The Broad Church


Christopher Harries
@CjHarries14

Recent developments in the Welsh Conservative party risks undermining the notion that the party is a broad church.

In recent years we have had attempts to remove a candidate for espousing devosceptic views that clashed with the conservative group in Cardiff Bay. More recently, the selection panel for South Wales Central questioned prospective candidates on how they would vote in a hypothetical referendum on abolishing the Senedd. Some members may think this an apt question, given the membership is on the whole sceptical of devolution. Yet could it be a reaction by some members to the previous attempt to remove a devosceptic candidate? 

The unilateral exclusion of prospective candidates based on such an issue does a disservice to the membership. Has the party become a single-issue party and must prospective candidates be subject to such a litmus test? 

As Michael Evans pointed out in his excellent article last week, potential candidates are aware that a devosceptic message is a way to increase the probability of victory at selection meetings. Yet the membership must be the judge on the suitability of a prospective candidate. A sift committee is not the means to unilaterally root out individuals who we may disagree with politically.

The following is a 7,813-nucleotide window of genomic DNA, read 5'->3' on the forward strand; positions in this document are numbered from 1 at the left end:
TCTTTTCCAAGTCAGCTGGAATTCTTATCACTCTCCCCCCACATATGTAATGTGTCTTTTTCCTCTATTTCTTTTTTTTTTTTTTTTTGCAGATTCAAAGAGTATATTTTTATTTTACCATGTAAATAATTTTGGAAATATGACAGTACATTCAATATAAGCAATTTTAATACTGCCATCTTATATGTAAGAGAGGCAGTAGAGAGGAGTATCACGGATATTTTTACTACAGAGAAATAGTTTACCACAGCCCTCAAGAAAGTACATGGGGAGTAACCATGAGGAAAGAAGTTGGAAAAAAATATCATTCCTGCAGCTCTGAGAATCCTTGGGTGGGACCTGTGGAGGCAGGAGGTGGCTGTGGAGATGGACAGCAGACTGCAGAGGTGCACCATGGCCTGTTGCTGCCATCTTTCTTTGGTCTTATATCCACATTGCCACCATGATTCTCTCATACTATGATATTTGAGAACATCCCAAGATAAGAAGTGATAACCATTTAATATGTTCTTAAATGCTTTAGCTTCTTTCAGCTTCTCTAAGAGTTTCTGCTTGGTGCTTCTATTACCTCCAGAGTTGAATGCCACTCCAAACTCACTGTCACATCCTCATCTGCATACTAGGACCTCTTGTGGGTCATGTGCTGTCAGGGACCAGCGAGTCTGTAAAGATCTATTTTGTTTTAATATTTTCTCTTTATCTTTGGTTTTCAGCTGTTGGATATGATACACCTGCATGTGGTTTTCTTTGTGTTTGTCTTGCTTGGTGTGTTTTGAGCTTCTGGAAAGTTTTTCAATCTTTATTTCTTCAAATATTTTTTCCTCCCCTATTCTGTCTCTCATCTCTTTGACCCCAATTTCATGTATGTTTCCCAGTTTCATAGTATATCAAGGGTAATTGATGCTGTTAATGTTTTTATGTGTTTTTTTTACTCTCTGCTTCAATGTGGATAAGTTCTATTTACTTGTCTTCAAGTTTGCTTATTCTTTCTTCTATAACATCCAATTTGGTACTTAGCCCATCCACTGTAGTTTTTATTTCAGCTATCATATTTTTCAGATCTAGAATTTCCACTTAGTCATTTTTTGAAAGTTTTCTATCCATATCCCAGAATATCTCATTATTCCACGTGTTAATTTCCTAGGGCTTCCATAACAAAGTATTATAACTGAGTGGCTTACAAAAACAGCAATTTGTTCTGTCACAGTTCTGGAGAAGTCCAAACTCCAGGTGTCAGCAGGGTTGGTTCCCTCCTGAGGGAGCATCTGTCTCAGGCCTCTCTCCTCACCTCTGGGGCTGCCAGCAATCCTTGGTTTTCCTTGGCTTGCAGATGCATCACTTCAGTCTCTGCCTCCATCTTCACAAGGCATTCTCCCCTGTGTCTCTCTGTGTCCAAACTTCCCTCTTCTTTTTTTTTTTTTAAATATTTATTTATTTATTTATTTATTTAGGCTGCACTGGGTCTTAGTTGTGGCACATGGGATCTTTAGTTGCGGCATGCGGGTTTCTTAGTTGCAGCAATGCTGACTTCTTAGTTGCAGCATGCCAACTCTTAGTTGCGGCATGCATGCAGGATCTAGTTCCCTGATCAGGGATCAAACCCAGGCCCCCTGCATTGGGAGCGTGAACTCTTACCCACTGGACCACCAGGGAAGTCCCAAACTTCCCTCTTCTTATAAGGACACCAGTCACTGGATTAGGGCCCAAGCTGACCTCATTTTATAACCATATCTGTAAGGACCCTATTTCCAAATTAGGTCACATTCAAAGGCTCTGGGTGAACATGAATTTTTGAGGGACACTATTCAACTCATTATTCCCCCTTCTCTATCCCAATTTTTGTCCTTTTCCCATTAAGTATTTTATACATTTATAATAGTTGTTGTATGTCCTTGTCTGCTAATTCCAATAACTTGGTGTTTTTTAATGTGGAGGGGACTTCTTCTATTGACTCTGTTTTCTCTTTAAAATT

I make this case as someone of the opinion that the Welsh Parliament should face abolition, and yes, I welcome the presence of overt devosceptic candidates on the regional shortlists. Yet, I have no wish for the Welsh Conservative party to move away from being a broad church. We cannot lament attempts to remove a devosceptic candidate and stay silent when it appears that a litmus test has been used, as a means to exclude viable prospective candidates from being forward to the membership. 

Be under no illusion the party must be a broad church. Able to accommodate debate and represent a necessarily broad spectrum of opinion. As a party, we should not be afraid of discourse and should oppose any factionalism that risks sidelining individuals. Members must be free to hold and voice their views providing loyalty is maintained to the party at the ballot box. 

Debate on contentious issues like devolution must be acceptable if the party is not to see supporters abandon it for rivals. We should be wary of the party becoming a sect intolerant of dissenting opinion, while to descend into factionalism would be the surety for failure at the ballot box.

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